Life as a mom is full of choices, not the least of which is the choice of how we will educate our kids. I’ve learned to be open to the path God has planned.
Over the years, I’ve enrolled my six kids in both private school and public school. They’ve been in schools where they wore uniforms and the police patrolled the neighborhood and they’ve been in schools where the mommies made the morning drop-off clutching a designer coffee while wearing 5” designer heels. Two of my kids have even been in a public school that is conducted almost entirely online.
But there was one option I swore I’d never try. Not in a million years and not for a million bucks. If you’d have offered me a lifetime of shiny hair and effortless abs of steel, I still wouldn’t have tried it.
I would have told you that I wasn’t about to narrow my wardrobe down to long, floral skirts and ruffle-neck blouses and besides, my kids were entirely too well-adjusted and normal.
There would be no homeschooling at the Pribyl home. I liked our education like most parents like their diaper service: Handled off-site and by someone else. I thought homeschooling families were awkward, reclusive, fearful and weird.
But here’s the thing: Years ago, I told God that these kids who run around this house and call me “mom” actually belong to Him. I told Him I would trust Him with whatever path He chose for us, and I have learned that when you give your kids (or your finances or your dreams) to God, He takes you seriously.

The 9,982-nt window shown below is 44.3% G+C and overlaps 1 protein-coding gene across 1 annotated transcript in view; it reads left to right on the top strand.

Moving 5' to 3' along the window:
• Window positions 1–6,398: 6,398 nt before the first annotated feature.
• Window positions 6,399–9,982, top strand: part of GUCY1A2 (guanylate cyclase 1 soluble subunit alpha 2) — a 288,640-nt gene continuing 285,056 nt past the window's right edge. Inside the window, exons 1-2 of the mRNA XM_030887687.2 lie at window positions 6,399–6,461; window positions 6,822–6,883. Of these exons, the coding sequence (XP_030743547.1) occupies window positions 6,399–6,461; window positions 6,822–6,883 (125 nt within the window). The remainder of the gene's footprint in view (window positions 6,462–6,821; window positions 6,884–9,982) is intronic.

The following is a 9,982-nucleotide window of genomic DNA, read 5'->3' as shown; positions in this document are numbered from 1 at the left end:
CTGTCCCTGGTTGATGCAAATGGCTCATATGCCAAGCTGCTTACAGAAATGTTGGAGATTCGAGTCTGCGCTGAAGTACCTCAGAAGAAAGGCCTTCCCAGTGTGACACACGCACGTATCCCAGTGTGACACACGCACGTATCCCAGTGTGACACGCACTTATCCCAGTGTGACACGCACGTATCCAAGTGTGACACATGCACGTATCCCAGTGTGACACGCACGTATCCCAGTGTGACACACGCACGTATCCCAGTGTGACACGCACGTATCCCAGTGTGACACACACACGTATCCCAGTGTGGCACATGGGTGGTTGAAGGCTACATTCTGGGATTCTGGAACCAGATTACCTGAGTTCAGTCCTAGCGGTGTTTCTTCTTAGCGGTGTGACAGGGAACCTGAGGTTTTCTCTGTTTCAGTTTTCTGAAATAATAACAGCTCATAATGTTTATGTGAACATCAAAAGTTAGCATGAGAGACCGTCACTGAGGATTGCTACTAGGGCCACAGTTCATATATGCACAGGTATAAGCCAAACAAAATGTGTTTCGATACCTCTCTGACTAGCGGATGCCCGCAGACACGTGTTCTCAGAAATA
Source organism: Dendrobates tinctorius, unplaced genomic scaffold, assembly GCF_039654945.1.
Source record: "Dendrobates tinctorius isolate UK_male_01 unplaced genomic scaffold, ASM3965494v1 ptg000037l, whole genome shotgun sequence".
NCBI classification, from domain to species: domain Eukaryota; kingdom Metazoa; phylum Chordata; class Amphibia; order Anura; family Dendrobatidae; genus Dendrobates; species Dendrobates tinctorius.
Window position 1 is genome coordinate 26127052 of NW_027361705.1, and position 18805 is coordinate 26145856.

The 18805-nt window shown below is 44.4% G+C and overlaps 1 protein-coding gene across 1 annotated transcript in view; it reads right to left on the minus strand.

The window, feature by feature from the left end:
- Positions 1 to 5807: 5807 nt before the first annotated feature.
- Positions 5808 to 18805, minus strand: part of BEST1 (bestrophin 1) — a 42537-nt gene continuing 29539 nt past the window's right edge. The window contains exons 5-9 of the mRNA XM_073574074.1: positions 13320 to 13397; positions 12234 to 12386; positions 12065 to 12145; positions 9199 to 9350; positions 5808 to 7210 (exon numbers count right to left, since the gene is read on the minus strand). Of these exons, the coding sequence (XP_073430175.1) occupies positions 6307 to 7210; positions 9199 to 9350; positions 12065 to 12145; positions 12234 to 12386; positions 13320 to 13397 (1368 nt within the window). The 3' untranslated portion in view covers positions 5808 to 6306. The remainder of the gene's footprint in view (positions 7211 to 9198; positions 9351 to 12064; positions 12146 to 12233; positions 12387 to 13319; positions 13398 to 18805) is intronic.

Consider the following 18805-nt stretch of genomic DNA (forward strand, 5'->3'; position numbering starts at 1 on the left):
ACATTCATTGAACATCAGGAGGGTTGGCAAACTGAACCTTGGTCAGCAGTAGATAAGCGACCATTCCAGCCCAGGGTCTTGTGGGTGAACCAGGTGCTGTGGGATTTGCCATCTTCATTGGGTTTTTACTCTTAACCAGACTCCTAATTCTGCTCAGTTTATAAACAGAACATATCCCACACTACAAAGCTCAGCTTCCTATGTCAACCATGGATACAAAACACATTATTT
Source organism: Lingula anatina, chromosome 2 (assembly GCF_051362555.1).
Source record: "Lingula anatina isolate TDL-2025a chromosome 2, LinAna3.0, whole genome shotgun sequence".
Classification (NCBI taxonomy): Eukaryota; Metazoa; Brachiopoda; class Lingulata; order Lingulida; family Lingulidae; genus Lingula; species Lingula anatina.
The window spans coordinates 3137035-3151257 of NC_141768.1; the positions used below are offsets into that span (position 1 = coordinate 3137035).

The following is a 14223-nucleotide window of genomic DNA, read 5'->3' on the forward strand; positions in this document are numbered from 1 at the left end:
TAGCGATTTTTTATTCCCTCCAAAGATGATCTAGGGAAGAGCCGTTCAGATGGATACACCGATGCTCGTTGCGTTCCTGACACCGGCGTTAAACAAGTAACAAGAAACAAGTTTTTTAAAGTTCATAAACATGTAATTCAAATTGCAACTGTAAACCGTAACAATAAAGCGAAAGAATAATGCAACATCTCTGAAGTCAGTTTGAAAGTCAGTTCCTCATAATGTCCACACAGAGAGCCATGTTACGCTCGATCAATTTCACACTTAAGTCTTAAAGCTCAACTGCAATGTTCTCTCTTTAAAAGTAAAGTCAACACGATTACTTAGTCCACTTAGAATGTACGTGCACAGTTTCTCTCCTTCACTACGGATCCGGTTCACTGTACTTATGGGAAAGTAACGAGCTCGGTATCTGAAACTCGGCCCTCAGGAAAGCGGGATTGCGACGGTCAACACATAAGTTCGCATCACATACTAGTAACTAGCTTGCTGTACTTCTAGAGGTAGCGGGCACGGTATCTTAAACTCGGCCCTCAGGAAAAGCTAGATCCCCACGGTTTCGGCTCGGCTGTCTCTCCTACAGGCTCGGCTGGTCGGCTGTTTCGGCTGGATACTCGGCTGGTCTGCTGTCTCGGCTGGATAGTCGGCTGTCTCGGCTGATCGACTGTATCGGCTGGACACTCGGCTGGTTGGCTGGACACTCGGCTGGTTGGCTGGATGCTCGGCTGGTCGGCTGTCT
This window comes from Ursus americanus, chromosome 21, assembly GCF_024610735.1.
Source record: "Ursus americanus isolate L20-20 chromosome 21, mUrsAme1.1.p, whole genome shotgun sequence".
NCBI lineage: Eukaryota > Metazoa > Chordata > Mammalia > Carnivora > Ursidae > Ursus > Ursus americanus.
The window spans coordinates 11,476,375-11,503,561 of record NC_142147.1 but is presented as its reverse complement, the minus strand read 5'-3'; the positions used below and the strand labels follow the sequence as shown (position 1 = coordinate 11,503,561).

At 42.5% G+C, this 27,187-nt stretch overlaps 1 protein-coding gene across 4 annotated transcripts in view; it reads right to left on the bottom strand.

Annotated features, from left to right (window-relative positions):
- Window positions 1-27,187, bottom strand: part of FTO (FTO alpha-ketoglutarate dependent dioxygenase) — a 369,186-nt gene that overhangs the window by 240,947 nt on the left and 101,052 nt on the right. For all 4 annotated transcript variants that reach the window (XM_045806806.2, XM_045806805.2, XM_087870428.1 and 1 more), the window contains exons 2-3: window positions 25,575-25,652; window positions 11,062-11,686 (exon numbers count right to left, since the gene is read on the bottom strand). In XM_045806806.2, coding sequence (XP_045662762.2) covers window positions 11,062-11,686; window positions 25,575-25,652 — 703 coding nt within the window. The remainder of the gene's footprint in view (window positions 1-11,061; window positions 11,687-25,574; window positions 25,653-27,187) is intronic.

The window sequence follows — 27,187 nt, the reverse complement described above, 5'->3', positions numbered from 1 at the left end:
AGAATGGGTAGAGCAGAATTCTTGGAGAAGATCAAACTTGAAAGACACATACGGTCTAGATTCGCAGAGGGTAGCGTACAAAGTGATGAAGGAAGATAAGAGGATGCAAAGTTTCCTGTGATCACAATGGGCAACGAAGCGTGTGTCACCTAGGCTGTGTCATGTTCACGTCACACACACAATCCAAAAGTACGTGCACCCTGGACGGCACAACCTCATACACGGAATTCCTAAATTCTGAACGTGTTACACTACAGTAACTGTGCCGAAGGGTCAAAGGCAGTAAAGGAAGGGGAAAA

When you turn your eyes and your heart to Christ, He has a really neat way of making His desires become your own.
I came to the homeschooling table reluctantly, but I pulled up a chair and gave it a chance. Soon, to my surprise, I found that my reluctance had turned into a hopeful excitement.
I was even disappointed when I thought that my large family, small house, limited funds and a lacking personal skill set would make it impossible for me to teach my kids at home. Thankfully, I have some great new friends who helped me see that all the stumbling blocks on my path could be easily kicked to the side of the road.
I was wrong about all homeschooling families being awkward, reclusive, fearful and weird. After a full year at my new church, being surrounded by a thriving community of truly lovely home educators, my opinion of homeschooling is no longer based on my stereotypes or the arguments of others.
Sure, I was a little scared, but as the time drew nearer to pick up my kids from their very last, last day of school, the excitement completely engulfed the fear and I found myself wishing that my car would completely break down so that I could justify starting to home school them mid-April.
I never thought I’d say this, but come this fall, I’m going to be a Homeschooling Mom. I’m going to choose my own books, plan my own schedule, call a hike at Annadel, “P.E.“ and go nuts in the school supply section of Office Depot.
All this without owning even a single item of ruffled, floral clothing.
In his heart a man plans his course,
But the Lord determines his steps.